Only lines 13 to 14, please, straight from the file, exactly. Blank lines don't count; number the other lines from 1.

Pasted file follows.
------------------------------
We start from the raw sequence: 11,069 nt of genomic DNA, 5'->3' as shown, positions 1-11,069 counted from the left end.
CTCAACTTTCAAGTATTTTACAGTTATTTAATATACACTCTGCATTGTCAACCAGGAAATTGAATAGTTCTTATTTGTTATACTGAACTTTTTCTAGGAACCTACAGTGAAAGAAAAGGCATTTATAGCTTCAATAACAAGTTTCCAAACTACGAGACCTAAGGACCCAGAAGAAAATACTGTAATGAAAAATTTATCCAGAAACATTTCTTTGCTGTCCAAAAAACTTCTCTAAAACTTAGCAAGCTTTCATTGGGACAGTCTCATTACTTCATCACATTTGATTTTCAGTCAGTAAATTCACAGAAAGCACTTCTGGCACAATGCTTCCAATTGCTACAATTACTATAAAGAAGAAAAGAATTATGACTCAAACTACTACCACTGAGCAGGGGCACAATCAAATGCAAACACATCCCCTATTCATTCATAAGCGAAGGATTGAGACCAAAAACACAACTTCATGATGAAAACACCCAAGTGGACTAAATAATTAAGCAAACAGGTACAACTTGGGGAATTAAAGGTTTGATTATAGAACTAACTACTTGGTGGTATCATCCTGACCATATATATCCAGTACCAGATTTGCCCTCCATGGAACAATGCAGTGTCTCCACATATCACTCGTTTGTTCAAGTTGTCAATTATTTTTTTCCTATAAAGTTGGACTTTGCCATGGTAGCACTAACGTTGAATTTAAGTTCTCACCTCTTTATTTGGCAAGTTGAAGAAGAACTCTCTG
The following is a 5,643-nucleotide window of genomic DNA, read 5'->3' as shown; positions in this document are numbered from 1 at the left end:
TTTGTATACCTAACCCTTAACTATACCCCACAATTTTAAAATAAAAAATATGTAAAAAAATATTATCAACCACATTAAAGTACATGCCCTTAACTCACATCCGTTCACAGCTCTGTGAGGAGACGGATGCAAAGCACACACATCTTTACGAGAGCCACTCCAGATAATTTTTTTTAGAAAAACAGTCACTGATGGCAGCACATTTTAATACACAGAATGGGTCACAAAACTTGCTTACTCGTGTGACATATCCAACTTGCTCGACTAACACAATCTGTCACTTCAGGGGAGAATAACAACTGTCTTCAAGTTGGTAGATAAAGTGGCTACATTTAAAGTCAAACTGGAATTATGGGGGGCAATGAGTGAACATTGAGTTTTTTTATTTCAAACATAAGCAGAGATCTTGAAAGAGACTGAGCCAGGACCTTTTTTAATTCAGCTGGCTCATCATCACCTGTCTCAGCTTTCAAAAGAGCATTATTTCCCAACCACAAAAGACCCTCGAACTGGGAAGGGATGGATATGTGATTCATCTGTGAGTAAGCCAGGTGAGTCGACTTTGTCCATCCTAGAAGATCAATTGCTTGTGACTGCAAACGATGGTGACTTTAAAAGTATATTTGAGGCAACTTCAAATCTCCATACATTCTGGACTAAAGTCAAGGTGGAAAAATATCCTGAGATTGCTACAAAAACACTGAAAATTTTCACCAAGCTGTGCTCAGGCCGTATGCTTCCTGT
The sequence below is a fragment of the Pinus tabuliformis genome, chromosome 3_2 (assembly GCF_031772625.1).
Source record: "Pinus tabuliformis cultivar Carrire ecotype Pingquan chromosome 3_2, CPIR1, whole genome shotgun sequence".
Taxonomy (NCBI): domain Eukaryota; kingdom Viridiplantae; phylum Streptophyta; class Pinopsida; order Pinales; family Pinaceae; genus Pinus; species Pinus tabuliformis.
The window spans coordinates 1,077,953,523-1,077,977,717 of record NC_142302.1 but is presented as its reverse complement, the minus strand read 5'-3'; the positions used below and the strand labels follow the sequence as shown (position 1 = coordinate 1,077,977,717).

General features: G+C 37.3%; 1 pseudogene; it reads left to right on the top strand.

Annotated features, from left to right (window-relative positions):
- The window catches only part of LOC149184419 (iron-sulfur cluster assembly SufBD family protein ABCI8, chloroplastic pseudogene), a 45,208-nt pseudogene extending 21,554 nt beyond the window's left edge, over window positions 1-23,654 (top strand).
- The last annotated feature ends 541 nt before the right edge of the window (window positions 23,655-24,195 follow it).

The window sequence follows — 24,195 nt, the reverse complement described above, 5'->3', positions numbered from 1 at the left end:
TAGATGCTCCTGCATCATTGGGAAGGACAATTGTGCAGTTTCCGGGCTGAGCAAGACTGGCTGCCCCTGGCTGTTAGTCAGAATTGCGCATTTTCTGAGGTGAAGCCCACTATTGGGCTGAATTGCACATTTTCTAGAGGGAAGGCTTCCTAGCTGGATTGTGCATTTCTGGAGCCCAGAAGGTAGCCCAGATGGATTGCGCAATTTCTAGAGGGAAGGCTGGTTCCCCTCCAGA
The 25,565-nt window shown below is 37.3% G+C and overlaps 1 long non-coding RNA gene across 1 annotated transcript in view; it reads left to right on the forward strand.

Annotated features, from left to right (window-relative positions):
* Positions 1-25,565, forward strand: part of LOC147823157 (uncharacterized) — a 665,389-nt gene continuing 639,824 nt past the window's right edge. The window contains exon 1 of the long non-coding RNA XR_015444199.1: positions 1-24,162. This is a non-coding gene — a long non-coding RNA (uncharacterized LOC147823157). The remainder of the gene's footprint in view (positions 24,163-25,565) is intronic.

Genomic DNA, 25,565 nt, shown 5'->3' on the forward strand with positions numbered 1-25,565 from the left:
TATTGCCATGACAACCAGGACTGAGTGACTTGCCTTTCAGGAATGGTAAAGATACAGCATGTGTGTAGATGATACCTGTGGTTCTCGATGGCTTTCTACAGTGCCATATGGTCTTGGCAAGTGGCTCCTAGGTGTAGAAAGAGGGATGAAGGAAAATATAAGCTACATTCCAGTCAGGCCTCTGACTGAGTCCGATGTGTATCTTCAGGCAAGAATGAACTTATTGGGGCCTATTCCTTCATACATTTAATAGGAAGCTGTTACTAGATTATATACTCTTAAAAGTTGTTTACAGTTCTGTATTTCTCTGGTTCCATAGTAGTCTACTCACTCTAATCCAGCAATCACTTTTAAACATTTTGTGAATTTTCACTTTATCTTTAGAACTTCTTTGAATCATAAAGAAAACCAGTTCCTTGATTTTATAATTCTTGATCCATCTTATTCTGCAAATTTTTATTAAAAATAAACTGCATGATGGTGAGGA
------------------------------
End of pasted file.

The window sequence follows — 24,195 nt, the reverse complement described above, 5'->3', positions numbered from 1 at the left end:
TAGATGCTCCTGCATCATTGGGAAGGACAATTGTGCAGTTTCCGGGCTGAGCAAGACTGGCTGCCCCTGGCTGTTAGTCAGAATTGCGCATTTTCTGAGGTGAAGCCCACTATTGGGCTGAATTGCACATTTTCTAGAGGGAAGGCTTCCTAGCTGGATTGTGCATTTCTGGAGCCCAGAAGGTAGCCCAGATGGATTGCGCAATTTCTAGAGGGAAGGCTGGTTCCCCTCCAGA